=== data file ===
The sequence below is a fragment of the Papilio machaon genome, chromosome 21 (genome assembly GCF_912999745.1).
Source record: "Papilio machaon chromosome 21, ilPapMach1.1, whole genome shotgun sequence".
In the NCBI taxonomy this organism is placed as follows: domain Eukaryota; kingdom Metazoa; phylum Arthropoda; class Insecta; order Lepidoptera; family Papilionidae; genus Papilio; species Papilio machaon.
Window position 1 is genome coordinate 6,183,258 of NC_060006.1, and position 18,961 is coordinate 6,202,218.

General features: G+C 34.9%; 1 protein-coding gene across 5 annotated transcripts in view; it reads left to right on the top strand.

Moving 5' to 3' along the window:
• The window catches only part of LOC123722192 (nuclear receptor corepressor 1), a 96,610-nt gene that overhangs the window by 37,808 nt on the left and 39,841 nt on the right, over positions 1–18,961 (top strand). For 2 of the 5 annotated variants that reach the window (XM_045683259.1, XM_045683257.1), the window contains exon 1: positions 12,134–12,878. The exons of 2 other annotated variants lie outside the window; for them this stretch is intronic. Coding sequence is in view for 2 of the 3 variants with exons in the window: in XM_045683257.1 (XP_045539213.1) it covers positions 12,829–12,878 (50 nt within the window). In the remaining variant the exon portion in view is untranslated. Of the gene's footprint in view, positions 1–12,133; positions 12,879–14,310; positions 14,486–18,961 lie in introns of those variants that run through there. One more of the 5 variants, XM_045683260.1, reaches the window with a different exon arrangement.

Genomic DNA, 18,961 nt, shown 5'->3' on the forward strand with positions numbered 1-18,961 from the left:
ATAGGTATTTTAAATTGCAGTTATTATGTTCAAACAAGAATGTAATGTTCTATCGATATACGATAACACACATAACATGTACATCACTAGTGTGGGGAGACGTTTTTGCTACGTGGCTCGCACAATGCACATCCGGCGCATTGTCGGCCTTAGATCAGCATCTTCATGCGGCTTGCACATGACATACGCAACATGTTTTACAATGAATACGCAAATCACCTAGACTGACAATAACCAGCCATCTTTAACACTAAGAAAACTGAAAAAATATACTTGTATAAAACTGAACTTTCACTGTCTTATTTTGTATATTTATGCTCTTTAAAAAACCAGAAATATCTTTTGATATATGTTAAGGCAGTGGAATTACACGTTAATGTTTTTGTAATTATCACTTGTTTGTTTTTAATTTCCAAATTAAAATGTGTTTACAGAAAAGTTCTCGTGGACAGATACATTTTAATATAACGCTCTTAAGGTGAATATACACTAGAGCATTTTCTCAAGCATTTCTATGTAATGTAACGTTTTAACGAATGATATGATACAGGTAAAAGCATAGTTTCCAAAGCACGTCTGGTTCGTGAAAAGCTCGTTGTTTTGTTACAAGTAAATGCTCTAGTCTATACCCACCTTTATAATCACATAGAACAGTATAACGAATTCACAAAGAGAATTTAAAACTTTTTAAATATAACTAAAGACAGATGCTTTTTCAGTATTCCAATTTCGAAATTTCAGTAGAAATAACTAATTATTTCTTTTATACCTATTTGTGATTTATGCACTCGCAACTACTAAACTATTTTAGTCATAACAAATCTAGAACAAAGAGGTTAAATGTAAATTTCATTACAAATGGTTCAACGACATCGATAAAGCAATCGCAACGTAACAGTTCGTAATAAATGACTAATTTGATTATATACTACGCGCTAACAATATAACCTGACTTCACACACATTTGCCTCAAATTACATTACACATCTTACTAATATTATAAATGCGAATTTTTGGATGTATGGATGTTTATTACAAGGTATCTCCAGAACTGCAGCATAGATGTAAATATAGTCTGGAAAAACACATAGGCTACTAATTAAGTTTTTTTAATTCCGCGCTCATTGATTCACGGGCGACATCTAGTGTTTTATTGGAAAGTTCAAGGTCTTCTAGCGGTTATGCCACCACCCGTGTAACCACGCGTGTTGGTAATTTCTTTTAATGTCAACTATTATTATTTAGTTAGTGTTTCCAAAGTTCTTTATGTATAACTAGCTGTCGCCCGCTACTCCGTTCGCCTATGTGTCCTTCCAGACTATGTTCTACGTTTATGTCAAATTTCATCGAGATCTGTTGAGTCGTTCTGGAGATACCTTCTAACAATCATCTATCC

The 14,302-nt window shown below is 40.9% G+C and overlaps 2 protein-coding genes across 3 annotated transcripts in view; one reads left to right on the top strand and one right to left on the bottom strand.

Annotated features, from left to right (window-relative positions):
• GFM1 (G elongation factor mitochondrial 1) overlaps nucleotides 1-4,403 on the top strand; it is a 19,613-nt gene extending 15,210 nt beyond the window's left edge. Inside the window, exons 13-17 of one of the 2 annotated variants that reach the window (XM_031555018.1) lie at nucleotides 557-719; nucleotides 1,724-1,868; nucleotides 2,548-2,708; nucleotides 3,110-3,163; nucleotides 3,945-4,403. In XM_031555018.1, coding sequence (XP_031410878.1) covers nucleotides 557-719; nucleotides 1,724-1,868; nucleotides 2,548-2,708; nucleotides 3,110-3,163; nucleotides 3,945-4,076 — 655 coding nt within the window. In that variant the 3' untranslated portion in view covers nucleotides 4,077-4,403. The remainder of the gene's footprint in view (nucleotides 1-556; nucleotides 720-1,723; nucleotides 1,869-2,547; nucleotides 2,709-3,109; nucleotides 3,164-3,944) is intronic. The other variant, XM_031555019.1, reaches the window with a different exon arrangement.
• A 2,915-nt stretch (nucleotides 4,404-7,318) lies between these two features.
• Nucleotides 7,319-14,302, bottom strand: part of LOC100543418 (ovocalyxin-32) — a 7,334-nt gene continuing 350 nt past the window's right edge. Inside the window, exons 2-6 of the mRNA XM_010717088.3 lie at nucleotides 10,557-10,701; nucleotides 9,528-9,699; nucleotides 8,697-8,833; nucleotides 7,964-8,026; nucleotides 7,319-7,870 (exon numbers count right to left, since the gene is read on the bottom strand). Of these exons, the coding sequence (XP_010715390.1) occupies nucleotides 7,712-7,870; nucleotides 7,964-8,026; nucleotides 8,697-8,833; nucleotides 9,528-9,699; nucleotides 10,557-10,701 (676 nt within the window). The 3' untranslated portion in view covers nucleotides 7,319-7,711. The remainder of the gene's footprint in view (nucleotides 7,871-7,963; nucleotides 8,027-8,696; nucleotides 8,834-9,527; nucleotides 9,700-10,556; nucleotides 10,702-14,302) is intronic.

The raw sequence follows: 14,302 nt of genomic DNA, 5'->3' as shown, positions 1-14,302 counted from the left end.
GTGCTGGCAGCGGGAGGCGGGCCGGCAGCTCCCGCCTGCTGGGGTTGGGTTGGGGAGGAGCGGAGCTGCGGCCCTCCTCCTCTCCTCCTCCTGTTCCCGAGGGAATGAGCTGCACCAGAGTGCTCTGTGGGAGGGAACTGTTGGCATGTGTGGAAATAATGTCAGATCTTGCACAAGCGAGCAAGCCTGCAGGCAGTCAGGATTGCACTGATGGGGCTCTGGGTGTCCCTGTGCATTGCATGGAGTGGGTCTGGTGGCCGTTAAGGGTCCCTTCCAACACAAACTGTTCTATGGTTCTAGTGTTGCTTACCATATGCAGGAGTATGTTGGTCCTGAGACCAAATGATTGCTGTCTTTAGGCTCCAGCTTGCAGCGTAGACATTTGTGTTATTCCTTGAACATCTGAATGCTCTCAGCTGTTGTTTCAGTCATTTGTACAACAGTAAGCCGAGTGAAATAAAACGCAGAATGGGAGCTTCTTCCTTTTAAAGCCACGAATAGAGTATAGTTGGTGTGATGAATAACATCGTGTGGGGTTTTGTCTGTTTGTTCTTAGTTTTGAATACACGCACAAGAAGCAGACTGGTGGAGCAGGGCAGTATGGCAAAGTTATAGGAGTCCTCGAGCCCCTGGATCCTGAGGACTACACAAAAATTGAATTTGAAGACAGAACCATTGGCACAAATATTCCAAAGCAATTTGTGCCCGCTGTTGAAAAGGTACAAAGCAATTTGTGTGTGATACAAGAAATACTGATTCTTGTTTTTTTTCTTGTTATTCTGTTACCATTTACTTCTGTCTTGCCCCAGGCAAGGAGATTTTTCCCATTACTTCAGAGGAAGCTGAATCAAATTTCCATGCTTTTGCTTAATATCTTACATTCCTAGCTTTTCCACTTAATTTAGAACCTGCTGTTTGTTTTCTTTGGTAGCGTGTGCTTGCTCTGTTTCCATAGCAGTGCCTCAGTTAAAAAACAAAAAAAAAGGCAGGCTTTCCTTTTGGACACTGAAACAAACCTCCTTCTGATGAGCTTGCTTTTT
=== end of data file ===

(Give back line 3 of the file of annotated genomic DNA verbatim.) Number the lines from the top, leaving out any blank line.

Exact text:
In the NCBI taxonomy this organism is placed as follows: domain Eukaryota; kingdom Metazoa; phylum Arthropoda; class Insecta; order Lepidoptera; family Papilionidae; genus Papilio; species Papilio machaon.